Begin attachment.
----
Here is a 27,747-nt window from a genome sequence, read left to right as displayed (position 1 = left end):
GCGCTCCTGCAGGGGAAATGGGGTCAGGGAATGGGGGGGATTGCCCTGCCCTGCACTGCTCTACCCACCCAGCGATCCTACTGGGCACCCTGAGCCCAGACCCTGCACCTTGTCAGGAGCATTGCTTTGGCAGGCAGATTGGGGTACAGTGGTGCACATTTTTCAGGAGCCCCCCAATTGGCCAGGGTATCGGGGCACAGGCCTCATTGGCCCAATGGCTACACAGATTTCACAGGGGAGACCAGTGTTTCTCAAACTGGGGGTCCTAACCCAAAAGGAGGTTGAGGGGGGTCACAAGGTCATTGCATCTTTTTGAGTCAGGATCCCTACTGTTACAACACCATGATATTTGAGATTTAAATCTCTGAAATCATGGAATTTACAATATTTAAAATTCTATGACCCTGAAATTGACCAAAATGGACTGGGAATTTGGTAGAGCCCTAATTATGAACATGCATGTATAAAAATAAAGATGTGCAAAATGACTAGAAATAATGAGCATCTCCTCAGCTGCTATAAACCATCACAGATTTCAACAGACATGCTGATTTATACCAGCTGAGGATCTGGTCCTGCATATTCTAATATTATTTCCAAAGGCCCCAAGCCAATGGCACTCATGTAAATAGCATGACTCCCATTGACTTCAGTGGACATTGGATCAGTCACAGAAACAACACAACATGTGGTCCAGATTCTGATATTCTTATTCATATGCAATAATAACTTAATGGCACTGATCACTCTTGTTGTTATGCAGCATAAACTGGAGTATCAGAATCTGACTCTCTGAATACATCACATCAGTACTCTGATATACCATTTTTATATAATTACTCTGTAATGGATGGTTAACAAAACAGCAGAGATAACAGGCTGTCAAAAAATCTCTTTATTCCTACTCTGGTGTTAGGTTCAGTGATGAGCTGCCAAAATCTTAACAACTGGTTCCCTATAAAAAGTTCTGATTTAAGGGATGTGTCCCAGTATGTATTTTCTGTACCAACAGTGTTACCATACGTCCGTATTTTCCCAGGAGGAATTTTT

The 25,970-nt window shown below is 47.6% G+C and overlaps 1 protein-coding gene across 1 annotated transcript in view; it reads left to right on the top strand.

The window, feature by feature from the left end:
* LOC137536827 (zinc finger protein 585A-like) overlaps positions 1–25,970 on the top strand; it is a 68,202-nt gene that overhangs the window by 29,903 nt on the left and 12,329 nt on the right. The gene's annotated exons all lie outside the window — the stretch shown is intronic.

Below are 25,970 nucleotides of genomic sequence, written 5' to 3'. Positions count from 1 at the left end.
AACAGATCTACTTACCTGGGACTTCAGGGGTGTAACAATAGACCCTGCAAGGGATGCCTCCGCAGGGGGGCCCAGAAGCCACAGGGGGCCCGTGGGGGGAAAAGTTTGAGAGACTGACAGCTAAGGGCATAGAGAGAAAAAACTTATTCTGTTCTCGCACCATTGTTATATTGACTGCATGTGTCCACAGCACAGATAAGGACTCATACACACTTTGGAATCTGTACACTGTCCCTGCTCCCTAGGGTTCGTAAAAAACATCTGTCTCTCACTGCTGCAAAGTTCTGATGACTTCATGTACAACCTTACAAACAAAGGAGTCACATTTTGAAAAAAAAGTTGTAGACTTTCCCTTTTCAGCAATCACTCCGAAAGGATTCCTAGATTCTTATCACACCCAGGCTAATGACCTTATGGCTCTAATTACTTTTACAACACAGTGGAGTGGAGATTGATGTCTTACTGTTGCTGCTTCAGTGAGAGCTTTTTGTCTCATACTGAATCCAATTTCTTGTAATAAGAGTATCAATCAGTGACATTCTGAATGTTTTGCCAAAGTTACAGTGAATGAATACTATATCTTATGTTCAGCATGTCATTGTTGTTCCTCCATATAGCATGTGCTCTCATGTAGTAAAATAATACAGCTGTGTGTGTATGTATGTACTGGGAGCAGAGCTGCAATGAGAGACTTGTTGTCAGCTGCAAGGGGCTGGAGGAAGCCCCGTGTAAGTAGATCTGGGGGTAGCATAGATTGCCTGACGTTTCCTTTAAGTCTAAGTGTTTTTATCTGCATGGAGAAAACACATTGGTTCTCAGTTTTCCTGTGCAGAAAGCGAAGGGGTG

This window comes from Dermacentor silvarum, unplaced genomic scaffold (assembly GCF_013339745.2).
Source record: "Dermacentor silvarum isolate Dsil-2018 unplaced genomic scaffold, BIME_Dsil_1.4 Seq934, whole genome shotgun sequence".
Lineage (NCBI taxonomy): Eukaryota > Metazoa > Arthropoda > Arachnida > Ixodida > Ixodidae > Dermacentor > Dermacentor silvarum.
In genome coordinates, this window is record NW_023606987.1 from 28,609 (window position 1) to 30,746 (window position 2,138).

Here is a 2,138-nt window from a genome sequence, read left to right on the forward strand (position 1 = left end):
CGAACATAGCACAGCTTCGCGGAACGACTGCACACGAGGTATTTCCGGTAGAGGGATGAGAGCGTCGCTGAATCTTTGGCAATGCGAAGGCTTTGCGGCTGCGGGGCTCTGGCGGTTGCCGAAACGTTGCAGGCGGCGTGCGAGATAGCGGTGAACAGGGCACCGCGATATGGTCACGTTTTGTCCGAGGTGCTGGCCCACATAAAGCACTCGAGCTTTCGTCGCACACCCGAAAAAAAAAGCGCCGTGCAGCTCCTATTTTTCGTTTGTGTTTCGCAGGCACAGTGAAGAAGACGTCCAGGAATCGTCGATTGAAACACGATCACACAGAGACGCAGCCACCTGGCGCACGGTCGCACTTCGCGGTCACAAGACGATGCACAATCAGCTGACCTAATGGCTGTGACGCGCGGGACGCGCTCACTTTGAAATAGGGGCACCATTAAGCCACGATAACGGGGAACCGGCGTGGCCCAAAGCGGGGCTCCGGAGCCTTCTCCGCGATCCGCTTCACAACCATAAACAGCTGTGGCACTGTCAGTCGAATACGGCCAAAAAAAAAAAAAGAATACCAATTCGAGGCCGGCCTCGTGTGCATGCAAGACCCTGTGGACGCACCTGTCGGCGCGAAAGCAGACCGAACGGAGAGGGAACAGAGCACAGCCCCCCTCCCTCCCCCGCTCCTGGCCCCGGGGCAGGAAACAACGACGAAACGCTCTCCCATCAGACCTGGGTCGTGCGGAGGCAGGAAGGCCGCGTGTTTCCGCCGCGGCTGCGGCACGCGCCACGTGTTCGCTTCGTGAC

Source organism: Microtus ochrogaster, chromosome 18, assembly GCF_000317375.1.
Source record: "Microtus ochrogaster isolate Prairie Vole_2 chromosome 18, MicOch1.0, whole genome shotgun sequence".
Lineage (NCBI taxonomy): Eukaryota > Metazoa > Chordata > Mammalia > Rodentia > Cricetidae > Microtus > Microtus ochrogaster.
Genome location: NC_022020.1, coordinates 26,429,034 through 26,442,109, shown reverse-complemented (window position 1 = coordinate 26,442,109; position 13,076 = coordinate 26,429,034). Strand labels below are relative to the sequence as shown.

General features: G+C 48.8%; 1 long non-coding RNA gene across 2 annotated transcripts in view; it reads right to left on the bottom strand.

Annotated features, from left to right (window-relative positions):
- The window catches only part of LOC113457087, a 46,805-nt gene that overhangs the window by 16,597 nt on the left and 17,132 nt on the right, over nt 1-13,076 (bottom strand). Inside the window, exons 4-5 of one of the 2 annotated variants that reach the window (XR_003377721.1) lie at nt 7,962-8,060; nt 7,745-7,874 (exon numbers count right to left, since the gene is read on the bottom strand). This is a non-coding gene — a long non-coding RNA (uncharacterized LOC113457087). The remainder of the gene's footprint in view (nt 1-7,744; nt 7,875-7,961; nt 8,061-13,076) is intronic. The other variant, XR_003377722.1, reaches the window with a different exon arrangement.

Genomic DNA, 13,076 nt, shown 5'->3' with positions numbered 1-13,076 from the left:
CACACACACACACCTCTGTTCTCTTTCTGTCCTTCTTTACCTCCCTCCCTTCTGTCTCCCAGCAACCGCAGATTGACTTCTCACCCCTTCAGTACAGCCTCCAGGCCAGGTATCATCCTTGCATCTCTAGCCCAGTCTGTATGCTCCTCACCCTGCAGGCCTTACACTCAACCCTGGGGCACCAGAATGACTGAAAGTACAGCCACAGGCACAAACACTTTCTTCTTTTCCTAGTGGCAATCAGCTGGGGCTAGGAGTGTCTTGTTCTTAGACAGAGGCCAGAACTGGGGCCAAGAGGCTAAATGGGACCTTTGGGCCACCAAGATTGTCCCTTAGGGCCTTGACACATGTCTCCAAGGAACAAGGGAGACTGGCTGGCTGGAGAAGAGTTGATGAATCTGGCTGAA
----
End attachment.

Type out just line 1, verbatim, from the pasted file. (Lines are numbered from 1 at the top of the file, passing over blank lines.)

Here is a 27,747-nt window from a genome sequence, read left to right as displayed (position 1 = left end):